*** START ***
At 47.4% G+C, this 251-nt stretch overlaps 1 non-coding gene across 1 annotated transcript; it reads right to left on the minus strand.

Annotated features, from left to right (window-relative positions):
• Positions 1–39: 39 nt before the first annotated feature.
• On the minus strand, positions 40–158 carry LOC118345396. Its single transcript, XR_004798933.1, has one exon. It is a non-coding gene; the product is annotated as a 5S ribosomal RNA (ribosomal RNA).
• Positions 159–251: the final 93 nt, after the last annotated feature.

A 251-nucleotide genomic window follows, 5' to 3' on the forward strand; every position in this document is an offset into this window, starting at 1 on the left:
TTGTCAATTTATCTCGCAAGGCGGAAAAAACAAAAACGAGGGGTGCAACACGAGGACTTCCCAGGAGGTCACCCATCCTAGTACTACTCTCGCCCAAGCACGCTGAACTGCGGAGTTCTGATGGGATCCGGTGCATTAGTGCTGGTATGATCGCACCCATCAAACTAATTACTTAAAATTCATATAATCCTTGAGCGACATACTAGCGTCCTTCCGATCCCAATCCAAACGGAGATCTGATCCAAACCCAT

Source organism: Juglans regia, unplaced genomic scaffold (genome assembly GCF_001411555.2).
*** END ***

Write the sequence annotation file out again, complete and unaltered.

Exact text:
At 47.4% G+C, this 251-nt stretch overlaps 1 non-coding gene across 1 annotated transcript; it reads right to left on the minus strand.

Annotated features, from left to right (window-relative positions):
• Positions 1–39: 39 nt before the first annotated feature.
• On the minus strand, positions 40–158 carry LOC118345396. Its single transcript, XR_004798933.1, has one exon. It is a non-coding gene; the product is annotated as a 5S ribosomal RNA (ribosomal RNA).
• Positions 159–251: the final 93 nt, after the last annotated feature.

A 251-nucleotide genomic window follows, 5' to 3' on the forward strand; every position in this document is an offset into this window, starting at 1 on the left:
TTGTCAATTTATCTCGCAAGGCGGAAAAAACAAAAACGAGGGGTGCAACACGAGGACTTCCCAGGAGGTCACCCATCCTAGTACTACTCTCGCCCAAGCACGCTGAACTGCGGAGTTCTGATGGGATCCGGTGCATTAGTGCTGGTATGATCGCACCCATCAAACTAATTACTTAAAATTCATATAATCCTTGAGCGACATACTAGCGTCCTTCCGATCCCAATCCAAACGGAGATCTGATCCAAACCCAT

Source organism: Juglans regia, unplaced genomic scaffold (genome assembly GCF_001411555.2).